Portrait of Hélène Fourment
Peter Paul Rubens
In 1630, four years after the death of his first wife, the 53-year-old painter married 16-year-old Hélène Fourment. The portrait depicts the beauty that Rubens saw in his new wife as he painted what he saw, rather than some imaginary ideal.
James McNeill Whistler
There is a story about the famous painting of 1871 that tells of a great work perhaps never made. Rumor has it that the original model did not show up, so Whistler's mother stepped in. Another story is that Mrs. Whistler asked to sit down because she was tired (she was 67.) Amazing and most likely true.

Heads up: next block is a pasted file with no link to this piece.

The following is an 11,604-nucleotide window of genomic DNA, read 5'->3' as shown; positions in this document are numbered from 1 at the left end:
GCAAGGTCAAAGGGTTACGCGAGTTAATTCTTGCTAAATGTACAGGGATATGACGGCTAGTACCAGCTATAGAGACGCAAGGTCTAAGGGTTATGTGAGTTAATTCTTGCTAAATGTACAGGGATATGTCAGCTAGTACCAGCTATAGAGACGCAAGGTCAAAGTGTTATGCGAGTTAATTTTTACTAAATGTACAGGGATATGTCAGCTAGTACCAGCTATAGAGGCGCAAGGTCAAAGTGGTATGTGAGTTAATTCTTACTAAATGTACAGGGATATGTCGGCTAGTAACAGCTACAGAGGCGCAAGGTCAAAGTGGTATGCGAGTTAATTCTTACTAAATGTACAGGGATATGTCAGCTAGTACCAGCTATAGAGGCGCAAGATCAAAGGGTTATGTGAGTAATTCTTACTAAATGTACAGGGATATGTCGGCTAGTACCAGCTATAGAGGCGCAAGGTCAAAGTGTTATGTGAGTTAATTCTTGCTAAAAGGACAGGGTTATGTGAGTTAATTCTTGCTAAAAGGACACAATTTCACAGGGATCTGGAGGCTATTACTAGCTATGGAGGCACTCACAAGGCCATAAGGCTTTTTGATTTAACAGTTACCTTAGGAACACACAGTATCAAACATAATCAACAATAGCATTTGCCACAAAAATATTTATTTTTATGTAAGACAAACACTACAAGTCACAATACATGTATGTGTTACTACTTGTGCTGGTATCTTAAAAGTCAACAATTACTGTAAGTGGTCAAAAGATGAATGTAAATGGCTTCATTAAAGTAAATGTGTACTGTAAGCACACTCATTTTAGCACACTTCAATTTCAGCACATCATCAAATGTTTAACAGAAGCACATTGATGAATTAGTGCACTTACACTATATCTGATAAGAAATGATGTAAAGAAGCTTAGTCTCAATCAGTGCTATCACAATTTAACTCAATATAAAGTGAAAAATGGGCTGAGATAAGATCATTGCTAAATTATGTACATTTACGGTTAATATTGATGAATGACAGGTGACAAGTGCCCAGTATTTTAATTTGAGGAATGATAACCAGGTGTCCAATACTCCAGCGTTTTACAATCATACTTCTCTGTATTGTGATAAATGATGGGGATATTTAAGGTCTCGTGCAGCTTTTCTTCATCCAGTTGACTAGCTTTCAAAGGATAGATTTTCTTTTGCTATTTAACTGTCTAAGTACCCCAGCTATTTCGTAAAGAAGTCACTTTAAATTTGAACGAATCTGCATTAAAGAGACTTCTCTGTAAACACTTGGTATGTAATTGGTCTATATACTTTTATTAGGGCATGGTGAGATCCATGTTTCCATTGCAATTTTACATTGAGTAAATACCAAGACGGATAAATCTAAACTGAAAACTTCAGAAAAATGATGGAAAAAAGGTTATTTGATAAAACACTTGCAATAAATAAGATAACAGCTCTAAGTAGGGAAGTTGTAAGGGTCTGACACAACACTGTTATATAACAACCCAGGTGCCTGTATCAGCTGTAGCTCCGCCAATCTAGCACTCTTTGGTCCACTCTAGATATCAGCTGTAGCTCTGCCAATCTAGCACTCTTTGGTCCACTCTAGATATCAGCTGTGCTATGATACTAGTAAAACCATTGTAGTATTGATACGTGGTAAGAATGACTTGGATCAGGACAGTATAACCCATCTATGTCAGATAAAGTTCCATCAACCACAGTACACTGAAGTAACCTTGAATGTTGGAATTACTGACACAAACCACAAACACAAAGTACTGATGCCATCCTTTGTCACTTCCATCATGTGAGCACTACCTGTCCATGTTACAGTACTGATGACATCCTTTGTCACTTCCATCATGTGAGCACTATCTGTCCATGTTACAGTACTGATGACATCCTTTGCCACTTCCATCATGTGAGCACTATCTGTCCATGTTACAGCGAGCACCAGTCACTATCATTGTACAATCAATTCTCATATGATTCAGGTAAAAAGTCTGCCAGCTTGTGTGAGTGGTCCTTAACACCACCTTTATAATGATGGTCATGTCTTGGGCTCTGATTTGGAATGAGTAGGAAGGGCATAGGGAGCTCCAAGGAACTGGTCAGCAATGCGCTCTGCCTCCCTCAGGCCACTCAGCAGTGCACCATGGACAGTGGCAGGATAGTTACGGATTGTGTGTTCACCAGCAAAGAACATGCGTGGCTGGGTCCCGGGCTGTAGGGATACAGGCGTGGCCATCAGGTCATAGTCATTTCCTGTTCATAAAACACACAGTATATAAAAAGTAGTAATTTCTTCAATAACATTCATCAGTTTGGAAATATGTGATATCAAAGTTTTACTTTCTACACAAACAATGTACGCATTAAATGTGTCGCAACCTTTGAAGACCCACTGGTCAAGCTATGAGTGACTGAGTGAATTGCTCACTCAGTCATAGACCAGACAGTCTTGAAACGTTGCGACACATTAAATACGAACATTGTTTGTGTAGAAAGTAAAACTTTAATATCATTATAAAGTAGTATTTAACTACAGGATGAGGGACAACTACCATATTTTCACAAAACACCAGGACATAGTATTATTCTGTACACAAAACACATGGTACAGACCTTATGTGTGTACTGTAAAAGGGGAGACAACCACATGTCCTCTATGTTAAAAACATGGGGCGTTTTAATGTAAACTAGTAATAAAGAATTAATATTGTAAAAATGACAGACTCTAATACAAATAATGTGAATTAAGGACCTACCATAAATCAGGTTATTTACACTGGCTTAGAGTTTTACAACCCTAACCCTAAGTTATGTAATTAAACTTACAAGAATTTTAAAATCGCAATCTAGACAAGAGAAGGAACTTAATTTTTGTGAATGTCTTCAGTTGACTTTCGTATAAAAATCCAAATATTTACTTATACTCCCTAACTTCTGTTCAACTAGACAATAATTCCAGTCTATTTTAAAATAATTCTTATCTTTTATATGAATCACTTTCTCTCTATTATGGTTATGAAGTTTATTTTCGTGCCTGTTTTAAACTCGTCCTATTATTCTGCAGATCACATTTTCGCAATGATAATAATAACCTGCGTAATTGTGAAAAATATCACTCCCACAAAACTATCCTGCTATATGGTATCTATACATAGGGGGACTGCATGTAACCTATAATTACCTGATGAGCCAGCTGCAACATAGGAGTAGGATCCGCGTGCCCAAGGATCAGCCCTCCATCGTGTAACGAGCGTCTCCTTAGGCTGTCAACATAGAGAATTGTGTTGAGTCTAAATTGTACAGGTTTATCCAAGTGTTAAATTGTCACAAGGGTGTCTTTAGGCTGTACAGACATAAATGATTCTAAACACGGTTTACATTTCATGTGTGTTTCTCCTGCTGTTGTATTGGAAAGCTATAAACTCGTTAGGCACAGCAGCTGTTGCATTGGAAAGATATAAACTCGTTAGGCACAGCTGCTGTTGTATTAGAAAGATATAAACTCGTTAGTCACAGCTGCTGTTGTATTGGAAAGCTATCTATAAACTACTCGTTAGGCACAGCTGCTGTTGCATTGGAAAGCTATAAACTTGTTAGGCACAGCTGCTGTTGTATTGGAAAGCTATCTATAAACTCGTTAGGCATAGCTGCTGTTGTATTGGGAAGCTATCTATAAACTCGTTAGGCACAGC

Lord Frederic Leighton
Though Flaming June is painted in the classic romantic style of the time, 1890, it perhaps would not be the most successful example of that period if not for one thing: Leighton began painting when his exhausted model, Dorothy Dene, decided that she needed to nap.
Here we have a woman in a peaceful slumber.
Portrait of Madame Ginoux
Vincent van Gogh
Why are van Gogh's works considered highly prized and successful? It stems from the truthful and raw emotion of van Gogh's character and situation that seeps into the paintings. This painting was done in a period of melancholy, as van Gogh was mourning his ended relationship with Paul Gauguin. In this state of mind, van Gogh captures a natural serenity in the portrait as Ginoux endures the focus needed to maintain a pose.